I’m not an economist (not that economists so very often know what the hell they’re talking about either), so I will readily admit that I don’t have a lot of expertise on this question. But I will say one thing with confidence, however, even as a economics dilettante (in political science we call those people ‘angry voters’). And that is that there are incredible signs of economic thin ice almost anywhere you turn today. The national debt has never been higher. Consumer debt has never been higher. Savings have never been lower. The trade deficit has never been higher. The dollar is spectacularly weak. Foreclosures are mushrooming. Quality jobs are disappearing in droves. People are working longer to maintain the same standard of living, or often less. Employers are economizing, among other ways, by cutting healthcare benefits. Real estate values are plummeting. Sure, it’s a great time to be a bankruptcy lawyer or a repo man, but probably most of us would agree that keeping people in those two fields well employed isn’t worth the trade-off of having an economy in the toilet.

There’s no question that America has historically been an industrious, innovative and hard-working country. We still are today, though the hard-working part has gotten simultaneously more hard, less rewarding, and less driven by desire for advancement than need for survival. Perhaps the paradigmatic moment of our time was Clueless George on the campaign trail in 2004, gushing over a woman he met who said she worked three jobs to keep afloat. For Bush, it was an ‘only in America’ moment – completely oblivious, as he seemed to be, that this represents almost nobody’s vision of the good life. Well, almost nobody. One imagines that Dick Cheney was smiling in the wings of that event, thinking to himself: “Once we get all of them doing that, our work here will be done!”. Nowadays, no industrialized country in the world has workers who put in more hours per year than the US. None has such a glaring absence of economic support programs as America does, either.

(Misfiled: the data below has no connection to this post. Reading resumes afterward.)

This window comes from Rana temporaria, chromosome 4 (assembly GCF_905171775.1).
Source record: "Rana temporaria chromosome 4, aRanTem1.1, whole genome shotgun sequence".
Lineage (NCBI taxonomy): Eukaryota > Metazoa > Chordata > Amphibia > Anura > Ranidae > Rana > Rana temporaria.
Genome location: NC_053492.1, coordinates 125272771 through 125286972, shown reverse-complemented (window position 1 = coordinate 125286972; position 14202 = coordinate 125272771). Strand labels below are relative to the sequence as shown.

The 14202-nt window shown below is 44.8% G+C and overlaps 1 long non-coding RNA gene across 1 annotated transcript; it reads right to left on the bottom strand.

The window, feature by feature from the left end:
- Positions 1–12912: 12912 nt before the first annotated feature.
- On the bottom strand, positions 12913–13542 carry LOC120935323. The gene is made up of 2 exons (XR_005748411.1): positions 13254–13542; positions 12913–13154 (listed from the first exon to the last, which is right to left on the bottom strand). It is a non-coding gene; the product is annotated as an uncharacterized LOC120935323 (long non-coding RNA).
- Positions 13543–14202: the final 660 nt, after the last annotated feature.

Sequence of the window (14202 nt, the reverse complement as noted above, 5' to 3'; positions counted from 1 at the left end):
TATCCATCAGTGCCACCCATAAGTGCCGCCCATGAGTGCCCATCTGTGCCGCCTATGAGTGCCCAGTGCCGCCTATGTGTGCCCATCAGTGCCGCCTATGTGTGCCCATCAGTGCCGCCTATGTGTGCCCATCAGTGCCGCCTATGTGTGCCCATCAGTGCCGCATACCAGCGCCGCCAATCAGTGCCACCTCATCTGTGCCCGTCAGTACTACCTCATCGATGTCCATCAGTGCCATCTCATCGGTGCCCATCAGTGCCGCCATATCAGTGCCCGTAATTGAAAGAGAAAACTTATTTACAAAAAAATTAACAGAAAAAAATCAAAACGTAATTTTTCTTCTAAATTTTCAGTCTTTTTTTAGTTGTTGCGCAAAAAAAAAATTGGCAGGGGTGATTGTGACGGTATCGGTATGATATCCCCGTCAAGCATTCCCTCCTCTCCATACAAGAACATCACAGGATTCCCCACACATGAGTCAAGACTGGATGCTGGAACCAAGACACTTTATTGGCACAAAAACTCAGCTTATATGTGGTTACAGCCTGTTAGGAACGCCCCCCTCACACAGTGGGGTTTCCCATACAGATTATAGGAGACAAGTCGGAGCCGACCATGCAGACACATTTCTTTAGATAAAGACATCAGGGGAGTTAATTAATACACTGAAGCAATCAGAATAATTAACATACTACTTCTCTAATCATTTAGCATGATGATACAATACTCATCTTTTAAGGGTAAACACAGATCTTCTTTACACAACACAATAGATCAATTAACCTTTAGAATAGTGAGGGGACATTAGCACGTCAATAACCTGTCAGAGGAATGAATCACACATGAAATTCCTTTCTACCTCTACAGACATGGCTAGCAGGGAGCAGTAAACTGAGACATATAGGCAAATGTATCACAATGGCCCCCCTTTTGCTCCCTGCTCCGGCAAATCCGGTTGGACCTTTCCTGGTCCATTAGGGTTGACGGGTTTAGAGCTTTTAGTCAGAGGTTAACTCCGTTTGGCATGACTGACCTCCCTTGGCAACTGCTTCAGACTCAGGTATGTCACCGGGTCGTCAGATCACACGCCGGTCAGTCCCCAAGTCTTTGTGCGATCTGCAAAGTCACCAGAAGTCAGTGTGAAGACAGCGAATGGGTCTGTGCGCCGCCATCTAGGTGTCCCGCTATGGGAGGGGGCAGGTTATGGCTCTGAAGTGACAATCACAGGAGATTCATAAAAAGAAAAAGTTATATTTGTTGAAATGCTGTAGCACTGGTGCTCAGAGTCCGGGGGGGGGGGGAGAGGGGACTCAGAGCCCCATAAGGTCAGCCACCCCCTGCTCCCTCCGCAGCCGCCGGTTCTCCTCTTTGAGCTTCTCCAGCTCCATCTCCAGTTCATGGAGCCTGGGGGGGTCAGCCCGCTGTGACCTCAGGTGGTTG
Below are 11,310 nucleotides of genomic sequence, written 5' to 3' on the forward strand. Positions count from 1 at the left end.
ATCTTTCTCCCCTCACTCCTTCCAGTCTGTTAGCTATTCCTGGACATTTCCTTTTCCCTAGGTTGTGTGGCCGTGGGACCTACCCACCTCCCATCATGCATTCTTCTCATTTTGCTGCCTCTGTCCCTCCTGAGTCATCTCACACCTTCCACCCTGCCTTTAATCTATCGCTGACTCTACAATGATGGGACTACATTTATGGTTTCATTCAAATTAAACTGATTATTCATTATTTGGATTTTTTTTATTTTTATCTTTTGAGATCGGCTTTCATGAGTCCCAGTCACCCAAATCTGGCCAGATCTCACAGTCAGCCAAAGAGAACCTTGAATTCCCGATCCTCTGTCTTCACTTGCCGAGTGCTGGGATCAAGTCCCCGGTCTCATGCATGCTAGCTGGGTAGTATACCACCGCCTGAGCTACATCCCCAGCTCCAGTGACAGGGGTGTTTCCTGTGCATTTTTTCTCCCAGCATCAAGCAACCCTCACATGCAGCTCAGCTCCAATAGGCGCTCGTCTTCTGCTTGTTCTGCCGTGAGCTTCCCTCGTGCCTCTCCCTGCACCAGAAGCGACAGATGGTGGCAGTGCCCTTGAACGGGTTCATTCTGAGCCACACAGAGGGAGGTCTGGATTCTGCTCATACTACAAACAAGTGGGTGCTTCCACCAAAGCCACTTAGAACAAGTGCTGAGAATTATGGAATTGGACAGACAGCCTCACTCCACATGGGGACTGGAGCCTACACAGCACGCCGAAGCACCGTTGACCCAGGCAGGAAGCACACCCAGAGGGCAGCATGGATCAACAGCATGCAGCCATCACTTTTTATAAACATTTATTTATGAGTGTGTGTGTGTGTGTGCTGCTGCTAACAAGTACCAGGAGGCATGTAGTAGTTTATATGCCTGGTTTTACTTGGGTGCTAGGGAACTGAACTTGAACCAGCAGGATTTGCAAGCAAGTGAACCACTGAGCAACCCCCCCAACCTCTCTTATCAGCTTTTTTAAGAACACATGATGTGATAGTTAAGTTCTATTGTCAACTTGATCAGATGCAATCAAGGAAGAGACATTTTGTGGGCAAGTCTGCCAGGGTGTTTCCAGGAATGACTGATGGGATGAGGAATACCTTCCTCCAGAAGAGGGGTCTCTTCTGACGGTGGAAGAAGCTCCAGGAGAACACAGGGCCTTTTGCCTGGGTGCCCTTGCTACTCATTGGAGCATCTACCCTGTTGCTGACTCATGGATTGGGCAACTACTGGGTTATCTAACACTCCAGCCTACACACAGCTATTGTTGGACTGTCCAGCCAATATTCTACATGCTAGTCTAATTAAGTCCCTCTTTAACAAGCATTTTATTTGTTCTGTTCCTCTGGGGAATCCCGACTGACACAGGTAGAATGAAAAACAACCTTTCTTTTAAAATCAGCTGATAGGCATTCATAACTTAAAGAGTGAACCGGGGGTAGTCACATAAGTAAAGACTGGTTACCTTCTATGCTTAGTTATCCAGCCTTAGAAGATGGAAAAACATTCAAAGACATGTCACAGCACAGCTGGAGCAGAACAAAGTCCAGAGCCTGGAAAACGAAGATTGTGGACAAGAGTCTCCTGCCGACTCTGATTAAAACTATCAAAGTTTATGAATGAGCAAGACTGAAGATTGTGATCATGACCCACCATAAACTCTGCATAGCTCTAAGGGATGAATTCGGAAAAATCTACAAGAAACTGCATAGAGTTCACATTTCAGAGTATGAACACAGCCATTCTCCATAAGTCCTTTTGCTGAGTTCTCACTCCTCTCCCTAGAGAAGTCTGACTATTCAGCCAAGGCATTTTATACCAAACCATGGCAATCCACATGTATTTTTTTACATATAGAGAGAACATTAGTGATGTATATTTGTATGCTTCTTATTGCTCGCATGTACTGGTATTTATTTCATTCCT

But we’ve worked hard here, historically, like the good Protestants we are, and we’ve been technologically innovative and admirably determined in achieving our far-reaching aspirations. That’s all good stuff, but just the same, though, there’s been an undeniable dark side to the phenomenal success of the American economy. We’ve worked hard to produce a lot, true, but we’ve also – in a word – stolen a lot as well.

We stole from indentured servants from the beginning. We stole from Native Americans within minutes of landing here, and never stopped until we’d grabbed all the land and resources we wanted, leaving them casinos and poverty in return. We harnessed yokes around Africans and imported them as if they were agricultural beasts of burden, and continued to do so for centuries. We built our economic accomplishments on the backs of near-slave immigrant laborers, from Chinese coolies to Mexican wetbacks, along with Irish, Italian, German, Jewish and a whole lot of other nationalities in-between. We stole fully half of Mexico following a trumped-up war no less bogus than the current one in Iraq, then we did the same for Hawaii, Cuba, the Philippines and more. We broke the backs of labor movements in order to enrich a few owners while grinding ‘human resources’ into impoverishment and early death. We exploited the entire continent-and-a-half of Latin America, installing local dictators in country after country who got personally wealthy by doing the oppressive and murderous dirty work for American resource extraction corporations. We assigned to women endless domestic chores without the slightest compensation, nor political power, nor even ownership of family wealth.